By Cassie Miller
A year into a campaign to reduce the stigma associated with opioid use disorder (OUD), state officials, addiction researchers and community advocates are expressing joy at its success.
“For decades, stigma has cast a shadow over people battling substance use disorder and their families, and that must change,” Department of Drug and Alcohol Programs Secretary Jen Smith said earlier this month. “We are thrilled that within the first year of this campaign, attitudes have improved toward medication-assisted treatment, harm reduction tactics, and overall views of individuals struggling with this disease. We know there is still work to be done, and we are looking forward to continuing this critical work, with these great partners, and expanding the scope of the Life Unites Us campaign.”
In the 12 months since Life Unites Us’ launch, the campaign has reached nearly 4 million Pennsylvanians, according to DDAP.
With testimonials from more than 200 individuals in recovery and family members, the campaign hosted 12 webinars related to stigma reduction. The webinars boasted more than 1,200 attendees.
The statewide campaign is funded by $1.9 million federal grant funding, according to the department.
80 … the percentage of respondents who viewed the campaign agreed that the opioid epidemic is a serious problem in their community; compared to 61.9% of respondents who did not view the campaign.
39.2 … the percentage of respondents who viewed the campaign agreed that buprenorphine, medication-assisted treatment for OUD, is effective; compared to 25.8% of respondents who did not view the campaign.
35 … of respondents who viewed the campaign agreed that their local government has strong policies to support people with OUD; compared to 17.2% of respondents who did not view the campaign.
60.8 … the percentage of respondents who viewed the campaign agreed that their community has programs to help people with OUD; compared to 38.2% of respondents who did not view the campaign.
In the future
With a successful first year under its belt, DDAP confirmed that the campaign will be expanded in its second year to address the stigma around polysubstance and stimulant use, which has increased in Pennsylvania and nationally in recent years.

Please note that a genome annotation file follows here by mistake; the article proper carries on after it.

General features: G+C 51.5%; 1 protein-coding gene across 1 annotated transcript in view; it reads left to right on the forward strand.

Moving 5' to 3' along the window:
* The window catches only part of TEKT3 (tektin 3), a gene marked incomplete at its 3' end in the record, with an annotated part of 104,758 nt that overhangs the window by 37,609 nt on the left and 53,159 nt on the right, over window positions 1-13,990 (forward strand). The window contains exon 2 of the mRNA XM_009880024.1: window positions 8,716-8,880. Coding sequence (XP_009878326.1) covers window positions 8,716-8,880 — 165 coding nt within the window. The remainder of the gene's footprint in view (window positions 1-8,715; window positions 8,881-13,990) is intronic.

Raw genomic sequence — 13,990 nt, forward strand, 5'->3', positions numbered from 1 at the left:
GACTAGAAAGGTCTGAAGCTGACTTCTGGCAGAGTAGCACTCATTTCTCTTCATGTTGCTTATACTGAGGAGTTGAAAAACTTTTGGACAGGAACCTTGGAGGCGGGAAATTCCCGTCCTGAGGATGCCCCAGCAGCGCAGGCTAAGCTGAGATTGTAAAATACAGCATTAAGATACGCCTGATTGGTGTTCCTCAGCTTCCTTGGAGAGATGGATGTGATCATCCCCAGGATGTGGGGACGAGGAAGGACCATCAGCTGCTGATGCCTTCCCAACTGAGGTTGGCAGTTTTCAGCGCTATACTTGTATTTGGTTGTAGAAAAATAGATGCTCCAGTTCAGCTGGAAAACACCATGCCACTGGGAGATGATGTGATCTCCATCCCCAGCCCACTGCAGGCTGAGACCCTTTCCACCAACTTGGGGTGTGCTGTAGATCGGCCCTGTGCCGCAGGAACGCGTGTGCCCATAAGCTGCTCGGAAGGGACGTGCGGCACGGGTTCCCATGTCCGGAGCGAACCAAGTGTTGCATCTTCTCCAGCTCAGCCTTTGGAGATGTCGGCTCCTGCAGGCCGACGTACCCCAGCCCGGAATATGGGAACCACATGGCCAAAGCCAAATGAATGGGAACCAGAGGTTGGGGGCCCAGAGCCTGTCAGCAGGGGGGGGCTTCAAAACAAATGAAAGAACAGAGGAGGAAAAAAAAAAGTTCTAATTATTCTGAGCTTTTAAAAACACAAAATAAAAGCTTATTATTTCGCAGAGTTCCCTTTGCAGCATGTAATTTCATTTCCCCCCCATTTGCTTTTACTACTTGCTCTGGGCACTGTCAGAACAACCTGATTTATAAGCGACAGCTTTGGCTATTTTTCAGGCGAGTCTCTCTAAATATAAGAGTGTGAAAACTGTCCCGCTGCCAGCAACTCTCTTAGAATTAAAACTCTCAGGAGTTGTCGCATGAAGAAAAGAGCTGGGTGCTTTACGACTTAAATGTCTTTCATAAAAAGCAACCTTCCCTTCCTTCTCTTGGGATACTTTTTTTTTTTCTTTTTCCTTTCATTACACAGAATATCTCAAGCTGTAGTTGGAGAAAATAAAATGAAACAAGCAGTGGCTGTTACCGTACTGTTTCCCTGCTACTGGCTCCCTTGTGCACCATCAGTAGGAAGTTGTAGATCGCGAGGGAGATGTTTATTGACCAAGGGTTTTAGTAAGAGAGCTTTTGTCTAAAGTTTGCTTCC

Pennsylvania saw a 5% increase in treatment admissions for stimulant use from 2018 to 2020. The department said that stimulants are “the most common secondary substance of those admitted to substance abuse treatment programs.”
“Since 2018, approximately one out of four callers to Pennsylvania’s Get Help Now Hotline are seeking treatment for stimulant use,” a statement from the department said.
“What we found was significant positive outcomes after just one year of the campaign, and that we’re moving the needle in the right direction to reduce substance use disorder stigma. We know that positive changes in knowledge, attitudes, and behaviors to reduce stigma does not happen overnight, by chance, or through the work of siloed stakeholders. As the campaign progresses, our entire team looks forward to continuing this important life-saving work, engaging with additional stakeholders across the state to reduce stigma, providing needed resources, and ultimately saving lives,” Weston Kensinger, director of the Douglas W. Pollock Center for Addiction Outreach and Research, said.
Cassie Miller is a reporter for the Pennsylvania Capital-Star, where this story first appeared.